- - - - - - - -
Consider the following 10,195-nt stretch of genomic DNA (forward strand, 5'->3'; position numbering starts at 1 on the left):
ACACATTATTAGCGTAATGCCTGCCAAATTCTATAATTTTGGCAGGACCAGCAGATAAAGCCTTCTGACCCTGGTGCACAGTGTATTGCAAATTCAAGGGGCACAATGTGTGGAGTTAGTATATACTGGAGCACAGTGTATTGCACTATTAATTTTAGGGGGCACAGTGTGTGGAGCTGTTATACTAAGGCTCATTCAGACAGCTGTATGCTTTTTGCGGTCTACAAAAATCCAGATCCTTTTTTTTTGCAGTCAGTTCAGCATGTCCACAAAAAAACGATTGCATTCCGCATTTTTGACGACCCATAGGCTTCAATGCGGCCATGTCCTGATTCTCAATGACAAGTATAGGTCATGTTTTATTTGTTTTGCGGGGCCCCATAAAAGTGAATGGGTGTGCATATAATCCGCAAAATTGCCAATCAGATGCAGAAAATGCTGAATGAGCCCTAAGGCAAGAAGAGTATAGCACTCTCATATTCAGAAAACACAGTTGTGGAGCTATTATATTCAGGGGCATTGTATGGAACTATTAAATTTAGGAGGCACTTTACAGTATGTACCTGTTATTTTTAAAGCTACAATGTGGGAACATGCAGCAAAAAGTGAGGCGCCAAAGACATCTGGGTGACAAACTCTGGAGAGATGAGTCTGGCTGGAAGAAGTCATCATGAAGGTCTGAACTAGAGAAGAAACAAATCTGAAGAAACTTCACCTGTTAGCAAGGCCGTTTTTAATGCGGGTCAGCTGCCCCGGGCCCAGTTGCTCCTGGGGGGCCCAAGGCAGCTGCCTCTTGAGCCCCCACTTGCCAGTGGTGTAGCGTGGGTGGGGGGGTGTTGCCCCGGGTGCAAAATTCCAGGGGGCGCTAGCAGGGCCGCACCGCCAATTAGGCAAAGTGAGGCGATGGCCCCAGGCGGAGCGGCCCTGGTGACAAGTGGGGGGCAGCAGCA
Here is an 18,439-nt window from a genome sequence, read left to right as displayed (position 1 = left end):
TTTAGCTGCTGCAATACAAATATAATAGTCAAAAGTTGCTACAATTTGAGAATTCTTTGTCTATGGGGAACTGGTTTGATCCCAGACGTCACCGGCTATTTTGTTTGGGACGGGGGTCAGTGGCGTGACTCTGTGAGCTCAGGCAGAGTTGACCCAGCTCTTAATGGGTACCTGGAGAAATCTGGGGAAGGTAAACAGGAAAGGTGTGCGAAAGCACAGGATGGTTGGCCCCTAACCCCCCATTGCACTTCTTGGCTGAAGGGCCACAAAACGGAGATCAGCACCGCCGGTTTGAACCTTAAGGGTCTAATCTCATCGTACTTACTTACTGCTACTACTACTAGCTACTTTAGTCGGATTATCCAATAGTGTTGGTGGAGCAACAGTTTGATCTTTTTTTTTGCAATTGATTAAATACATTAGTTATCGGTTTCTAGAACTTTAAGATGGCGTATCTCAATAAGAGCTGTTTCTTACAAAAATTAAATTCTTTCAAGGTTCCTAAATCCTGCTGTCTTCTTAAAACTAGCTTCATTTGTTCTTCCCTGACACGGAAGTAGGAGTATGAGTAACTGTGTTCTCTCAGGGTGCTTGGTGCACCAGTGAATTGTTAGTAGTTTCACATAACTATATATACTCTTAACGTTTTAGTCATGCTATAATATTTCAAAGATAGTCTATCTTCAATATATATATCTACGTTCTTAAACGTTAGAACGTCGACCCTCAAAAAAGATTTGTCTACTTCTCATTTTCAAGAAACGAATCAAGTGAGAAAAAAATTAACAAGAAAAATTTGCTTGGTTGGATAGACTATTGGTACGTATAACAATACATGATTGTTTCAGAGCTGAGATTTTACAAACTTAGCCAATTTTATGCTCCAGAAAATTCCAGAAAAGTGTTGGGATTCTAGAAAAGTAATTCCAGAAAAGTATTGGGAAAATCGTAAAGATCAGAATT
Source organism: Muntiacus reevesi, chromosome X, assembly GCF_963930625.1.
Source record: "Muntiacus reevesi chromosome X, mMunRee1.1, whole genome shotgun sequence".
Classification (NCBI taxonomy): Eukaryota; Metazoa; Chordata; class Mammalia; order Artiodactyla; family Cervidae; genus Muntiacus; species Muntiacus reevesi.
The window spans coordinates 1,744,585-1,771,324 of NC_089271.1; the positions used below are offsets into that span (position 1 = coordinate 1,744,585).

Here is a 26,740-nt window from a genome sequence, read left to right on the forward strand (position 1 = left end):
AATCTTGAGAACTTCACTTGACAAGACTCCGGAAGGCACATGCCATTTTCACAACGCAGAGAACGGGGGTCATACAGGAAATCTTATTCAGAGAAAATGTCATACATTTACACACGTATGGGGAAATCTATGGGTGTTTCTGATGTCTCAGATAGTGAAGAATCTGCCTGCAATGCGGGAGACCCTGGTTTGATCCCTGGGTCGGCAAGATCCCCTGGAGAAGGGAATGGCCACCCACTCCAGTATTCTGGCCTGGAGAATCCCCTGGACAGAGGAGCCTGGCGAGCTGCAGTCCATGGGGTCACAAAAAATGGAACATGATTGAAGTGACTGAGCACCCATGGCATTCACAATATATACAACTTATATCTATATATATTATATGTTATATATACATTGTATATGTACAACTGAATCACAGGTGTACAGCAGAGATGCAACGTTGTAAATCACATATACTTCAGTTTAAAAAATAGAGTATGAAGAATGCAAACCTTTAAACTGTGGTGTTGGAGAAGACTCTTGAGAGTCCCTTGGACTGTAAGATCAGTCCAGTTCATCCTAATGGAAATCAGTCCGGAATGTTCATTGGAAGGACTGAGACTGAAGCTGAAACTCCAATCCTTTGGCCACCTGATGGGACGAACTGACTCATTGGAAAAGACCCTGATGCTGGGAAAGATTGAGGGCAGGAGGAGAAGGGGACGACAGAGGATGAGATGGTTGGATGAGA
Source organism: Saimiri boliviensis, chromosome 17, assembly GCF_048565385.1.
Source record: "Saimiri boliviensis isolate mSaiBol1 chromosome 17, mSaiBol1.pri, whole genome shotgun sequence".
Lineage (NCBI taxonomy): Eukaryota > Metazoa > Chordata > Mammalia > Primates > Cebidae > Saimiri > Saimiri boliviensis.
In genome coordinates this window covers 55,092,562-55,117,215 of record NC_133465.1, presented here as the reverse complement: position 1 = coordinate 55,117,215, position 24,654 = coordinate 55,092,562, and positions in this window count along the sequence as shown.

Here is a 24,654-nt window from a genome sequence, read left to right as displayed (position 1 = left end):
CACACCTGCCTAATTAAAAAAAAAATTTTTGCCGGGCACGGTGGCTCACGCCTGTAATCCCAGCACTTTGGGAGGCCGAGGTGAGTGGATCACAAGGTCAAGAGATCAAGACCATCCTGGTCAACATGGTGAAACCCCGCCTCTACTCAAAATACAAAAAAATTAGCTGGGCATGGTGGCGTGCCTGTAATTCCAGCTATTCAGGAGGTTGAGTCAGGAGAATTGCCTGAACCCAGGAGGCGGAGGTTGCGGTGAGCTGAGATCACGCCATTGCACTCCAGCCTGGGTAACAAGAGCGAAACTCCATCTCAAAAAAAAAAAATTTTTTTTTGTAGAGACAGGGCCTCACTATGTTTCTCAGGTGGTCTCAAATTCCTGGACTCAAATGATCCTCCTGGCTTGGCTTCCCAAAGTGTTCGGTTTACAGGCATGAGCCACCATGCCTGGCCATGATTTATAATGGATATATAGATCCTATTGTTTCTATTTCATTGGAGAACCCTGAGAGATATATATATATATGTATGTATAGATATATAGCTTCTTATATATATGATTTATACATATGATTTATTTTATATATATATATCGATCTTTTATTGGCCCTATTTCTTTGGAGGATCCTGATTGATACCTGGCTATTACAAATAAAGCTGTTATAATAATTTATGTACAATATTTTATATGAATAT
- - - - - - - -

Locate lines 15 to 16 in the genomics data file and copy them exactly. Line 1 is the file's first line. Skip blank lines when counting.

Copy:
Here is a 24,654-nt window from a genome sequence, read left to right as displayed (position 1 = left end):
CACACCTGCCTAATTAAAAAAAAAATTTTTGCCGGGCACGGTGGCTCACGCCTGTAATCCCAGCACTTTGGGAGGCCGAGGTGAGTGGATCACAAGGTCAAGAGATCAAGACCATCCTGGTCAACATGGTGAAACCCCGCCTCTACTCAAAATACAAAAAAATTAGCTGGGCATGGTGGCGTGCCTGTAATTCCAGCTATTCAGGAGGTTGAGTCAGGAGAATTGCCTGAACCCAGGAGGCGGAGGTTGCGGTGAGCTGAGATCACGCCATTGCACTCCAGCCTGGGTAACAAGAGCGAAACTCCATCTCAAAAAAAAAAAATTTTTTTTTGTAGAGACAGGGCCTCACTATGTTTCTCAGGTGGTCTCAAATTCCTGGACTCAAATGATCCTCCTGGCTTGGCTTCCCAAAGTGTTCGGTTTACAGGCATGAGCCACCATGCCTGGCCATGATTTATAATGGATATATAGATCCTATTGTTTCTATTTCATTGGAGAACCCTGAGAGATATATATATATATGTATGTATAGATATATAGCTTCTTATATATATGATTTATACATATGATTTATTTTATATATATATATCGATCTTTTATTGGCCCTATTTCTTTGGAGGATCCTGATTGATACCTGGCTATTACAAATAAAGCTGTTATAATAATTTATGTACAATATTTTATATGAATAT